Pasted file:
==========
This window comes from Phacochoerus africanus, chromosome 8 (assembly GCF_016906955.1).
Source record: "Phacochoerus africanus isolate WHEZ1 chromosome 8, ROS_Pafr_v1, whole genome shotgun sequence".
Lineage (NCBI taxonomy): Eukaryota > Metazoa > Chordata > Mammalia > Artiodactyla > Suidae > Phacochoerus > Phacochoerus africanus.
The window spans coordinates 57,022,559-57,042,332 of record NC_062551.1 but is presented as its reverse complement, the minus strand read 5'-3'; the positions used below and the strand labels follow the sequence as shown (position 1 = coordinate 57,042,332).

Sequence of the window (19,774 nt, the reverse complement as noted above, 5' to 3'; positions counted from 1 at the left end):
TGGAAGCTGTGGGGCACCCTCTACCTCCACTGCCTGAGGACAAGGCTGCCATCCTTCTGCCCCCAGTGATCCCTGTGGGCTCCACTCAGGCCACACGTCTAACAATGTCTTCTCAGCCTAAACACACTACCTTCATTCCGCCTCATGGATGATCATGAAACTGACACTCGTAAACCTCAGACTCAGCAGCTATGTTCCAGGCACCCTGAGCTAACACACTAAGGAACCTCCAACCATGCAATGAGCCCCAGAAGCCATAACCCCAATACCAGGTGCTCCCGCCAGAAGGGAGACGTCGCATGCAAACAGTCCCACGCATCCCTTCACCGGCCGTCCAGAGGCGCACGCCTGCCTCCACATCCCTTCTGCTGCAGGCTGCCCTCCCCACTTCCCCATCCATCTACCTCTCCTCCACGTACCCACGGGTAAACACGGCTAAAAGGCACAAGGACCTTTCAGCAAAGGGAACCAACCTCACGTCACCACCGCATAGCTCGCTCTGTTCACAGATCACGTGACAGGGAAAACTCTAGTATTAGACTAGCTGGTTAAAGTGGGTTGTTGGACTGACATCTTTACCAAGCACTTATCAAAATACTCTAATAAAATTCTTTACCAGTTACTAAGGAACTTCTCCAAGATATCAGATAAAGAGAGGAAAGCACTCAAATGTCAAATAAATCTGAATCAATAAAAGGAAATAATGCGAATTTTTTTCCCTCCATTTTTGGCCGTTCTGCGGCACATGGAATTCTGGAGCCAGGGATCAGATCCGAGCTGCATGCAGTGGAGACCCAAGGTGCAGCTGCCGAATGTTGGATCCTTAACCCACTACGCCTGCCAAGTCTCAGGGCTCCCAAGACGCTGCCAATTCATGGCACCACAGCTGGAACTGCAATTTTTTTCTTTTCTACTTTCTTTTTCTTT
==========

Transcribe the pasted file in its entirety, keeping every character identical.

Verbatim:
This window comes from Phacochoerus africanus, chromosome 8 (assembly GCF_016906955.1).
Source record: "Phacochoerus africanus isolate WHEZ1 chromosome 8, ROS_Pafr_v1, whole genome shotgun sequence".
Lineage (NCBI taxonomy): Eukaryota > Metazoa > Chordata > Mammalia > Artiodactyla > Suidae > Phacochoerus > Phacochoerus africanus.
The window spans coordinates 57,022,559-57,042,332 of record NC_062551.1 but is presented as its reverse complement, the minus strand read 5'-3'; the positions used below and the strand labels follow the sequence as shown (position 1 = coordinate 57,042,332).

Sequence of the window (19,774 nt, the reverse complement as noted above, 5' to 3'; positions counted from 1 at the left end):
TGGAAGCTGTGGGGCACCCTCTACCTCCACTGCCTGAGGACAAGGCTGCCATCCTTCTGCCCCCAGTGATCCCTGTGGGCTCCACTCAGGCCACACGTCTAACAATGTCTTCTCAGCCTAAACACACTACCTTCATTCCGCCTCATGGATGATCATGAAACTGACACTCGTAAACCTCAGACTCAGCAGCTATGTTCCAGGCACCCTGAGCTAACACACTAAGGAACCTCCAACCATGCAATGAGCCCCAGAAGCCATAACCCCAATACCAGGTGCTCCCGCCAGAAGGGAGACGTCGCATGCAAACAGTCCCACGCATCCCTTCACCGGCCGTCCAGAGGCGCACGCCTGCCTCCACATCCCTTCTGCTGCAGGCTGCCCTCCCCACTTCCCCATCCATCTACCTCTCCTCCACGTACCCACGGGTAAACACGGCTAAAAGGCACAAGGACCTTTCAGCAAAGGGAACCAACCTCACGTCACCACCGCATAGCTCGCTCTGTTCACAGATCACGTGACAGGGAAAACTCTAGTATTAGACTAGCTGGTTAAAGTGGGTTGTTGGACTGACATCTTTACCAAGCACTTATCAAAATACTCTAATAAAATTCTTTACCAGTTACTAAGGAACTTCTCCAAGATATCAGATAAAGAGAGGAAAGCACTCAAATGTCAAATAAATCTGAATCAATAAAAGGAAATAATGCGAATTTTTTTCCCTCCATTTTTGGCCGTTCTGCGGCACATGGAATTCTGGAGCCAGGGATCAGATCCGAGCTGCATGCAGTGGAGACCCAAGGTGCAGCTGCCGAATGTTGGATCCTTAACCCACTACGCCTGCCAAGTCTCAGGGCTCCCAAGACGCTGCCAATTCATGGCACCACAGCTGGAACTGCAATTTTTTTCTTTTCTACTTTCTTTTTCTTT